Outrageous Baby Names You Might Just Fall in Love With
We all love to raise our eyebrows at wild baby names, but some of them are actually pretty great.
Outrageous names can come from history, myth and literature; from the world of word names; and from the opposite gender. What makes them surprising is their rarity, the “I never knew that could be a name!” factor. But that’s subject to change, of course. The names that seem too much today might be mainstream in ten years’ time, like Maverick (in the US Top 100) and Bear (in the Top 1000).
Whether you’re bold enough to give any of these to your children, or prefer to appreciate them from afar, here are 10 out-there names you might just fall in love with.
When this aeronautical name came up for consideration on Swistle Baby Names in 2014, it seemed pretty wild. (Spoiler: they used Beatrix instead.) Years later, it’s still on name-lovers’ minds and feels a lot more viable. The pool of word names, including occupational names, grows every year. Bellatrix, once an unthinkable option, has a rare-but-steady presence on birth certificates. And the longer Ava stays at the top of the charts, the wider parents will cast to find similar-sounding alternatives.
One of many dramatic heroine names that sound a little wild now, but could just be the next Ophelia or Persephone. Boudicca was an ancient British queen who led a rebellion against the Romans, and appears occasionally on birth announcements in Britain. With its strong, victorious associations and built-in nickname Boo, it might just appeal to others, too.
Who’d name their son after the master of illicit liaisons? Almost 100 parents in the last 10 years, that’s who. In the same time period, another great lover — Romeo — has become a steady staple on the charts; a rapper named Casanova has kicked off his career; and the name Nova has risen for boys (though far more for girls). All a perfect storm to launch this Italian surname?
This year, Danger has been one of the most-viewed names on Nameberry. We think it’s self-perpetuating: you browse the list, see Danger, think “what?” and click through… keeping the view figures high. But what if it’s a sign of things to come?
Danger debuted in the US charts in 2009, and in 2020 it was the most popular it had ever been… admittedly with only 11 boys. Anecdotally we know some parents use Danger as a middle name, so their kid can say “Danger is my middle name”. Maybe it was only a matter of time before they started using it in first place too. It has energy and power, and an undeniably cool sound: similar Ranger and Granger have both been on an upward trend recently.
...plot twist...for a girl! Boy names on girls can be divisive, but you might just love the idea of a little girl called Graham instead of something more expected like Grace or Tatum. There’s something about this style of name that sticks in the memory: I’ve never forgotten the woman named Baldwin whose name story we featured five years ago. Seven girls in the US in 2020 were named Graham, which has the option of cool Grey as a nickname.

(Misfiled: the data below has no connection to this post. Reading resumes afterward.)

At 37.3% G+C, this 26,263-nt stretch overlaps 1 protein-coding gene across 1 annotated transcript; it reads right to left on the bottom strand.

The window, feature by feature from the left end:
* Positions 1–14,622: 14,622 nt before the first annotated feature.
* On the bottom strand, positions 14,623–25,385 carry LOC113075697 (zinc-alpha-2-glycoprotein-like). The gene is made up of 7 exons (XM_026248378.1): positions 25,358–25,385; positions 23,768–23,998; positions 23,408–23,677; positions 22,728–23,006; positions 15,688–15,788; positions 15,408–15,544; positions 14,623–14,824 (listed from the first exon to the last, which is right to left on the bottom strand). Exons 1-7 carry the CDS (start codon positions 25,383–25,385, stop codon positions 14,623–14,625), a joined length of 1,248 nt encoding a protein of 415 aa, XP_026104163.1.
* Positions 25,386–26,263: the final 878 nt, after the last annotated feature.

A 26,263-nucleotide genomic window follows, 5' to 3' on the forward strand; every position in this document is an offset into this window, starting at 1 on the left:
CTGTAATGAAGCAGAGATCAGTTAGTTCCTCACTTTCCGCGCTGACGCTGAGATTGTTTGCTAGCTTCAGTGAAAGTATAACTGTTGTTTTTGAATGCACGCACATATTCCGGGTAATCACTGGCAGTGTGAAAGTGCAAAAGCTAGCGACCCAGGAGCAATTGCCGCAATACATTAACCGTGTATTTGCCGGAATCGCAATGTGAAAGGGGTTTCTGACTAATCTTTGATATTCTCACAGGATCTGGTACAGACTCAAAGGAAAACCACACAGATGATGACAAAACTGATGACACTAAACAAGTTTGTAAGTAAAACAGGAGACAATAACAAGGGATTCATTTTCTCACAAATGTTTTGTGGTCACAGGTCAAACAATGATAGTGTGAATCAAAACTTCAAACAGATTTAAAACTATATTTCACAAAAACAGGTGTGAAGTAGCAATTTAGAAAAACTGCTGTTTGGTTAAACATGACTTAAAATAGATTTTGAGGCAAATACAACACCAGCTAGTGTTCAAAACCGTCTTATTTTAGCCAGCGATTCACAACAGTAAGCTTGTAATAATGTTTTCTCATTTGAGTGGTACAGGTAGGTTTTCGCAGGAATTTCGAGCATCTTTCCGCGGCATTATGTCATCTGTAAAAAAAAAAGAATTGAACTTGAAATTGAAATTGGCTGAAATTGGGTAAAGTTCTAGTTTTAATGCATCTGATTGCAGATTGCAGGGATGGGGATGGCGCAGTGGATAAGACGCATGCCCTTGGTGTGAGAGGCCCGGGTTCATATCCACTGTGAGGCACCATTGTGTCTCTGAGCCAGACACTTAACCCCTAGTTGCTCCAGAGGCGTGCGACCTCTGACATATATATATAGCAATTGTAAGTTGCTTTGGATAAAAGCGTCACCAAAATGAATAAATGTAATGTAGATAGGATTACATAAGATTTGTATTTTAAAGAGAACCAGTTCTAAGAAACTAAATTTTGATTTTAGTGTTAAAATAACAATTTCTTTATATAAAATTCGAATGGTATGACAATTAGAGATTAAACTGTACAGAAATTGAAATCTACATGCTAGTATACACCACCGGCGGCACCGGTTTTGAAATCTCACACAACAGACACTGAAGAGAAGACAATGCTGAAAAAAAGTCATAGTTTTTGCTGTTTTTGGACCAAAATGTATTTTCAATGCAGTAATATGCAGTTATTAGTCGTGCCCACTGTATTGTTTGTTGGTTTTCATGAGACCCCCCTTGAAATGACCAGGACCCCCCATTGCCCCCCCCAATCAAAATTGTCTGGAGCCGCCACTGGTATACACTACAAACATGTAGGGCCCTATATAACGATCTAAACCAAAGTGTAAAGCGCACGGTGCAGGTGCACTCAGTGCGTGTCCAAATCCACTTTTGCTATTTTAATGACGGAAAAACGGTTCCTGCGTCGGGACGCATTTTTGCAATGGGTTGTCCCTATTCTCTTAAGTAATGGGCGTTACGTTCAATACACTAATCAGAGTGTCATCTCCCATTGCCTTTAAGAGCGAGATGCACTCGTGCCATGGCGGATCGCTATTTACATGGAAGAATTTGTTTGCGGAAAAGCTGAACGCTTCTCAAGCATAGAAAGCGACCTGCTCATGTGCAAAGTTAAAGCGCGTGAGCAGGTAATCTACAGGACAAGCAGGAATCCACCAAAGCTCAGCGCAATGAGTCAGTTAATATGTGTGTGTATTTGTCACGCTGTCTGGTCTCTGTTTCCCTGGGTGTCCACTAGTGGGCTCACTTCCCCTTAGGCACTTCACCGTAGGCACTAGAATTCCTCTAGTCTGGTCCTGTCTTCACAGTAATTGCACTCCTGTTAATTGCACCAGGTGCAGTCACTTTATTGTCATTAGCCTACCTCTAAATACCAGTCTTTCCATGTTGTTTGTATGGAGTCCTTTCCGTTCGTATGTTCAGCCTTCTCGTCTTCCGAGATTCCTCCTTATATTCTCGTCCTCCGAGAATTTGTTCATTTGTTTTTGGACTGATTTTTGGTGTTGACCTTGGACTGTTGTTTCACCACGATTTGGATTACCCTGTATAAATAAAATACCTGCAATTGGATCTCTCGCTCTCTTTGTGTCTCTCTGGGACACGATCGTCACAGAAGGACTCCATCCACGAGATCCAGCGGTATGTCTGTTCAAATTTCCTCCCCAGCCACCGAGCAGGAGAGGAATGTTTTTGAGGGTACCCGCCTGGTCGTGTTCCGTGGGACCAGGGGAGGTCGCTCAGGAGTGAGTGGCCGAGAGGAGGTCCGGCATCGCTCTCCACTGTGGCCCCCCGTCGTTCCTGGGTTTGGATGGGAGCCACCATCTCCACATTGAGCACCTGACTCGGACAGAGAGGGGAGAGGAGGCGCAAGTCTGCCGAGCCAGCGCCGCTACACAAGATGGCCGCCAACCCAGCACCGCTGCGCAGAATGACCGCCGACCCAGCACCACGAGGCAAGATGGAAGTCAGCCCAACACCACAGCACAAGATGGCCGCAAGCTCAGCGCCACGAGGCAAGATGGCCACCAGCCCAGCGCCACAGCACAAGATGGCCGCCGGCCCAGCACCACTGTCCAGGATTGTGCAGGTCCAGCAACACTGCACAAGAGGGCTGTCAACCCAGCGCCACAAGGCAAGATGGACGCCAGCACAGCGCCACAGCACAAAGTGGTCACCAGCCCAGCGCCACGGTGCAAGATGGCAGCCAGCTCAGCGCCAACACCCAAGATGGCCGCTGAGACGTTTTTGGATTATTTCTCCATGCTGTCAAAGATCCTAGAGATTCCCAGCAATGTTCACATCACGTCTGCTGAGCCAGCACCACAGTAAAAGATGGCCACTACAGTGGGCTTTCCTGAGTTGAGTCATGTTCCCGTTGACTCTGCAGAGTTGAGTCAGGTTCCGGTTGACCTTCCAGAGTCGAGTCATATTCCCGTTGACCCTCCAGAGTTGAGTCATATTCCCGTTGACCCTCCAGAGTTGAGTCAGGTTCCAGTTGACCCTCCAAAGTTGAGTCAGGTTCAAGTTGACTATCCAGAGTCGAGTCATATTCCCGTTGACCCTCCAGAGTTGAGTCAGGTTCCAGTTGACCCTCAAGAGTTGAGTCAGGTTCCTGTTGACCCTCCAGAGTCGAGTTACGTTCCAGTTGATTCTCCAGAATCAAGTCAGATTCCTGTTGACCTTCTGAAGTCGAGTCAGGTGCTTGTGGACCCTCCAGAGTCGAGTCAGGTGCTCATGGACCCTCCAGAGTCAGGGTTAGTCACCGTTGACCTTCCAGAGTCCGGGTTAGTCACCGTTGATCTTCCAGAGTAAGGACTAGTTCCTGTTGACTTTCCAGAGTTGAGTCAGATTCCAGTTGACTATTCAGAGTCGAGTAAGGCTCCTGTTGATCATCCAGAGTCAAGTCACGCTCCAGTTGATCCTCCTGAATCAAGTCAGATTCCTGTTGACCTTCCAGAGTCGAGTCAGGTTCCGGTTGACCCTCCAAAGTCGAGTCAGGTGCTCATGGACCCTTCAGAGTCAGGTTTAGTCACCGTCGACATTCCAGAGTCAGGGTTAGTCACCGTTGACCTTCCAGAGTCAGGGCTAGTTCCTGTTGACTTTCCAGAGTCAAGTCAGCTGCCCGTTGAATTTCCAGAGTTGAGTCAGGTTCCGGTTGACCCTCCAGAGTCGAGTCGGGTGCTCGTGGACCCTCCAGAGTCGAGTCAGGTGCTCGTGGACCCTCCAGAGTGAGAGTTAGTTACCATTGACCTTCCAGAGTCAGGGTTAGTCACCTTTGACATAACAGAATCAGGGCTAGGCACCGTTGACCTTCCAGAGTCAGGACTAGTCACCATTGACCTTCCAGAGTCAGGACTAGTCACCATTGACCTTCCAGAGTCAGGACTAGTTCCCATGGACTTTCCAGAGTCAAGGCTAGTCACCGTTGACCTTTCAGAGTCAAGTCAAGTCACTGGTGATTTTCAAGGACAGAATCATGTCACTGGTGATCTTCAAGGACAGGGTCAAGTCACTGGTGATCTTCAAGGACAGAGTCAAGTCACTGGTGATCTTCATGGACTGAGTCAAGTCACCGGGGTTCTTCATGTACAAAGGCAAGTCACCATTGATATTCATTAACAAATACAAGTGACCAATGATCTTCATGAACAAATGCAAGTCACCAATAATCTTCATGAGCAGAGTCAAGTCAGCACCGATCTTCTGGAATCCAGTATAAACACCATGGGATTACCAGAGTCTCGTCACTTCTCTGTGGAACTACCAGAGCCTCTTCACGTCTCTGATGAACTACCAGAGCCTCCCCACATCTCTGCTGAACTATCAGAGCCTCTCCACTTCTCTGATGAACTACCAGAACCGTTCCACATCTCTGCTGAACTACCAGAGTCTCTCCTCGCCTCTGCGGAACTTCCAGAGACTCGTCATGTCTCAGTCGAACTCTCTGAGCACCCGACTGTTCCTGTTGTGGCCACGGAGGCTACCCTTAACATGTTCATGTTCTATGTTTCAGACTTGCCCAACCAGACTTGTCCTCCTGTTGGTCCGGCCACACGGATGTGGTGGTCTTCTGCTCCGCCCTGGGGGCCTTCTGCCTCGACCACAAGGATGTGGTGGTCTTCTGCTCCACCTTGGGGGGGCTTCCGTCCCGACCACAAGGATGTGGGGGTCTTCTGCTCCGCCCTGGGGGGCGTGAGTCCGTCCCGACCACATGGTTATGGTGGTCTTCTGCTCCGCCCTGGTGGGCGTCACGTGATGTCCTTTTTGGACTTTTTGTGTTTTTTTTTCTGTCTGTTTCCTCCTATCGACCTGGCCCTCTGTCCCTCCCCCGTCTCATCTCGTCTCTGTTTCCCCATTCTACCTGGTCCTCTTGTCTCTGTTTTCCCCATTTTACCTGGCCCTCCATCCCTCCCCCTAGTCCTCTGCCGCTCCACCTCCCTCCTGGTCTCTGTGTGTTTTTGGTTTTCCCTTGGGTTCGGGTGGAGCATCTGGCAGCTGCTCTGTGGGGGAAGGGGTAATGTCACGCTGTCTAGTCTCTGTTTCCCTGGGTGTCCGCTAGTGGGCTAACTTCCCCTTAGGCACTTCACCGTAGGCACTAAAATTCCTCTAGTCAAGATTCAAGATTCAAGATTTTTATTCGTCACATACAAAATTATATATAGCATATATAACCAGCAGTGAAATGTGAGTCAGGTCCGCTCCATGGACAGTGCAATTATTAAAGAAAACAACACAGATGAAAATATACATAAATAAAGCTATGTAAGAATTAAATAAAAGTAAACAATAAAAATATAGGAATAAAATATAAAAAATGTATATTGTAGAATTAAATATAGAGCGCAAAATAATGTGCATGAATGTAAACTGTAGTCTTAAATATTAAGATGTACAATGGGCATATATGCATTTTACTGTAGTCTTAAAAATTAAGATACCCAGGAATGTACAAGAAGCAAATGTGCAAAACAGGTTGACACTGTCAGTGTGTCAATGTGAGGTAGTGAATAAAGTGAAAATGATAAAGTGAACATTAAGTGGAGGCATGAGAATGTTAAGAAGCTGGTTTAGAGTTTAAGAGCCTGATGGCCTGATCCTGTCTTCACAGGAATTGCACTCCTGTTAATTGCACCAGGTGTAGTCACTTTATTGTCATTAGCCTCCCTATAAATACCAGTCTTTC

Sure, the meaning of “doing harm” isn’t great. But with a different spin, disruptive is cool. Difficult women are cool. Maleficent is a powerful independent, likeable character in the 2014 and 2019 movies of the same name, and it was used for five girls in the US in 2020.
A literary and historical name, Ozymandias is another name for the Ancient Egyptian pharaoh Ramesses II, and the title of a sonnet by Percy Bysshe Shelley. It’s a lot of name, but if you like your names ancient and grand (and with the potential for Ozzie), it could be up your street.
Now that Bear seems positively mainstream, how about his cuddly cousin? If not as a first name, then it could be sweet as an animal middle name (à la Zooey Deschanel’s daughter Elsie Otter, and Macklemore’s daughter Colette Koala), or a nickname for Pandora.
Swap a couple of letters in Valerie and you get something with a completely different aesthetic. Now that Norse names like Odin and Thor are rising, parents are finding inspiration from all over Scandinavian mythology, like the maidens of the battlefield.
This buoyant name was completely unknown until the 1990s, but is now gently rising for both sexes, with the girls a decade behind the boys. (In 2020 in the USA, it was given to 112 boys and 33 girls.)
Several celebrity babies have also helped: Korn frontman Jonathan Davis named his son Zeppelin in 2007, actor Jensen Ackles welcomed his son Zeppelin Bram — named after a sailing knot — in 2016, and acting couple Kiele Sanchez and Zach Gilford named their daughter Zeppelin Adele in 2017.